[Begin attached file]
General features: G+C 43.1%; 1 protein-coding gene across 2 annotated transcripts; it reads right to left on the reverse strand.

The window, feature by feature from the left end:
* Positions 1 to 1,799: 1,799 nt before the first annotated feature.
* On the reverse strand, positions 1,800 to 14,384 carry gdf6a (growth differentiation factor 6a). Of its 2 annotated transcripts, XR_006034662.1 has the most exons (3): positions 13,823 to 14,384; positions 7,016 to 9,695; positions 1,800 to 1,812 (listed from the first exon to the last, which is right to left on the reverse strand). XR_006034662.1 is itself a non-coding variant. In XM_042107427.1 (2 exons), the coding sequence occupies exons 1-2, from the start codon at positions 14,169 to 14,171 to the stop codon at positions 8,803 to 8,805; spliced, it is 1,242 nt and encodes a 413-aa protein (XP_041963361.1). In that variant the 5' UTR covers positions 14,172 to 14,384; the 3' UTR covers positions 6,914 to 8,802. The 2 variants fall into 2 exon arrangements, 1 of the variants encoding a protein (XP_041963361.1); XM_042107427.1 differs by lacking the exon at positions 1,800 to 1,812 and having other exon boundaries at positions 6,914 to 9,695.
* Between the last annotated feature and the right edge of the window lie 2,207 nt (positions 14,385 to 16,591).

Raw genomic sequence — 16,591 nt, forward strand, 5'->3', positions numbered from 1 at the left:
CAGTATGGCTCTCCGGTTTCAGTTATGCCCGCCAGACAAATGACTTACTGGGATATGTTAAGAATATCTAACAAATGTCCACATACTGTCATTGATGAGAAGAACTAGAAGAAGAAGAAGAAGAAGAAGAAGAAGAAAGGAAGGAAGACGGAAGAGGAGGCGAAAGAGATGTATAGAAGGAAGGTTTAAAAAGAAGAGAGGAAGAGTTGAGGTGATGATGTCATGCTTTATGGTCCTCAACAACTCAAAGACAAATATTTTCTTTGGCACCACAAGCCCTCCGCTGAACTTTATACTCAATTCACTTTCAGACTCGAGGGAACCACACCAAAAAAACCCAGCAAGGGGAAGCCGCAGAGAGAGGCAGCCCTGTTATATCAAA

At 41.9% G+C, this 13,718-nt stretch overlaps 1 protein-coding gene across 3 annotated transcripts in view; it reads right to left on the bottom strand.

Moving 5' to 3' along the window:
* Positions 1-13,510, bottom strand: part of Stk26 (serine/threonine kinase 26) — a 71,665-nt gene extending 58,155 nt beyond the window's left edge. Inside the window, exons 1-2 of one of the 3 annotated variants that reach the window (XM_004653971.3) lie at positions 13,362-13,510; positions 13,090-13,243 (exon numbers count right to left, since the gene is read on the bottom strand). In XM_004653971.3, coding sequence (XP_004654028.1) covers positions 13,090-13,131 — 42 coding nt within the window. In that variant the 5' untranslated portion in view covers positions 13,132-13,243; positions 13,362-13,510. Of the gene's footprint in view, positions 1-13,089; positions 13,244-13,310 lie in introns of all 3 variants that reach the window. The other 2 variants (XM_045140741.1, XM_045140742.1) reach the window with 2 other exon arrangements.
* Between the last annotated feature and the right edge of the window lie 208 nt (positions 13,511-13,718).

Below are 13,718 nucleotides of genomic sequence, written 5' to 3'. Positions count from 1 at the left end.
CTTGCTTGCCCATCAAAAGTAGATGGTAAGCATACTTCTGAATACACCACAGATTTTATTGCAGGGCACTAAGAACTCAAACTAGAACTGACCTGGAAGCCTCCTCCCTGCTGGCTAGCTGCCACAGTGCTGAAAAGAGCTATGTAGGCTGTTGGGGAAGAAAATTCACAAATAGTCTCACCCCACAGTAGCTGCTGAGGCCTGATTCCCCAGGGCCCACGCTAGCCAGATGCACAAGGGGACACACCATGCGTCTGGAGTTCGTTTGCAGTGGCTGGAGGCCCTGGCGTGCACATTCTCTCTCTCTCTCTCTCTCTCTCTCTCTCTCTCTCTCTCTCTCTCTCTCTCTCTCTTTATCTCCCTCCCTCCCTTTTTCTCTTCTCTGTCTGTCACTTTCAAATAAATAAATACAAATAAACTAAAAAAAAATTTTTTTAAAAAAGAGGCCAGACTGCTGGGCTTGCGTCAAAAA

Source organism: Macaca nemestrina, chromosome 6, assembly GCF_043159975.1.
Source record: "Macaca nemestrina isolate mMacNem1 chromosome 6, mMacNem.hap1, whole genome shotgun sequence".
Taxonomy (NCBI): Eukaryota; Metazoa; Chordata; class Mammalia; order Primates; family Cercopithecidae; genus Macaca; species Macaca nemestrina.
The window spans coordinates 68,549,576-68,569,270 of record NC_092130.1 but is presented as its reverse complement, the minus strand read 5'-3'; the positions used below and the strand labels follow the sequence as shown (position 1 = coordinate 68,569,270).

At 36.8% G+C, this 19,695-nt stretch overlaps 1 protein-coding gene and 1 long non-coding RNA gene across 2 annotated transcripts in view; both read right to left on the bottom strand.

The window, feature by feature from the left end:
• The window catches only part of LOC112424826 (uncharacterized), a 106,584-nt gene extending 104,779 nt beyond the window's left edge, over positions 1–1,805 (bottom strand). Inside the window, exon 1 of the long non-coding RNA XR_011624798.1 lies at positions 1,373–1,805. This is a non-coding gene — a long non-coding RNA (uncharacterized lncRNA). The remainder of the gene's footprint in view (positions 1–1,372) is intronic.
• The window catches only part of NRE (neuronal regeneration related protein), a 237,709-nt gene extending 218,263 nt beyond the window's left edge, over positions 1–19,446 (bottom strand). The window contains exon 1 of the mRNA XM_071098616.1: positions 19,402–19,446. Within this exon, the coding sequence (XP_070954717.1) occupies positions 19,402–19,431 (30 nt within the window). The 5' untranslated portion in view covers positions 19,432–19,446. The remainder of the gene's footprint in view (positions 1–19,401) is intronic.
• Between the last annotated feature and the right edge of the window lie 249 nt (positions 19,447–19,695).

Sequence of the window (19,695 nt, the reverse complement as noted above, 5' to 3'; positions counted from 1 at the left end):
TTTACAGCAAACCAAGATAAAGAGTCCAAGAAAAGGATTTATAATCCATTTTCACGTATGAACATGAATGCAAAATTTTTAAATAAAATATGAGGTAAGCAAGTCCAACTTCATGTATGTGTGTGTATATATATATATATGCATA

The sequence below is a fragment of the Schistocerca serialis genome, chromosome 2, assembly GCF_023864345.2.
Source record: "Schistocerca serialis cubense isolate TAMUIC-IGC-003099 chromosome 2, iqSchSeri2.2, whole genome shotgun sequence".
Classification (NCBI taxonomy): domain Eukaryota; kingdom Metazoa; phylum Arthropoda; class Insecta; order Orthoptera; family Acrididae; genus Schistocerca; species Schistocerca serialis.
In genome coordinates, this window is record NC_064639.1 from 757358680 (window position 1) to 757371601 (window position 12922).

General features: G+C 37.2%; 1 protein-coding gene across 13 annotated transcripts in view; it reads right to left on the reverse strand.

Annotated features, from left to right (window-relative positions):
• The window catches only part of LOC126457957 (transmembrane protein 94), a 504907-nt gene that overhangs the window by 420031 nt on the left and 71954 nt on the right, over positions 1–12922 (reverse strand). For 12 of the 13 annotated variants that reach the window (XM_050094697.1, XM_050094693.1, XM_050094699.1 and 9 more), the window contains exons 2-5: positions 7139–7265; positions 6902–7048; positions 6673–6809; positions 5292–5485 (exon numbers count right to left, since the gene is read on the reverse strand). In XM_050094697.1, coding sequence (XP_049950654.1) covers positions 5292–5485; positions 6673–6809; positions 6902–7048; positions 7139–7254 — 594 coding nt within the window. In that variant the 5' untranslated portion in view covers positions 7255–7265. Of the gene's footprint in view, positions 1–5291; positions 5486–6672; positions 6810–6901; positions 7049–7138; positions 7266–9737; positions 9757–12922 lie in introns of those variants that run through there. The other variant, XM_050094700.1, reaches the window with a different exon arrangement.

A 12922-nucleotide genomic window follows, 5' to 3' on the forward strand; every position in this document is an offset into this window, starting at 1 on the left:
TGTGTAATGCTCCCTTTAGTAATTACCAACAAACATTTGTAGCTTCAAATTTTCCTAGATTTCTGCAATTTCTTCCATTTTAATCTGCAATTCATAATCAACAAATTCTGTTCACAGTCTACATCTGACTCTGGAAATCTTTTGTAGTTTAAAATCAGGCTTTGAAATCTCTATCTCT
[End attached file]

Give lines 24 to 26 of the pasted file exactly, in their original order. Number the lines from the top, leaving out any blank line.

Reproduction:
TTTACAGCAAACCAAGATAAAGAGTCCAAGAAAAGGATTTATAATCCATTTTCACGTATGAACATGAATGCAAAATTTTTAAATAAAATATGAGGTAAGCAAGTCCAACTTCATGTATGTGTGTGTATATATATATATATGCATA

The sequence below is a fragment of the Schistocerca serialis genome, chromosome 2, assembly GCF_023864345.2.
Source record: "Schistocerca serialis cubense isolate TAMUIC-IGC-003099 chromosome 2, iqSchSeri2.2, whole genome shotgun sequence".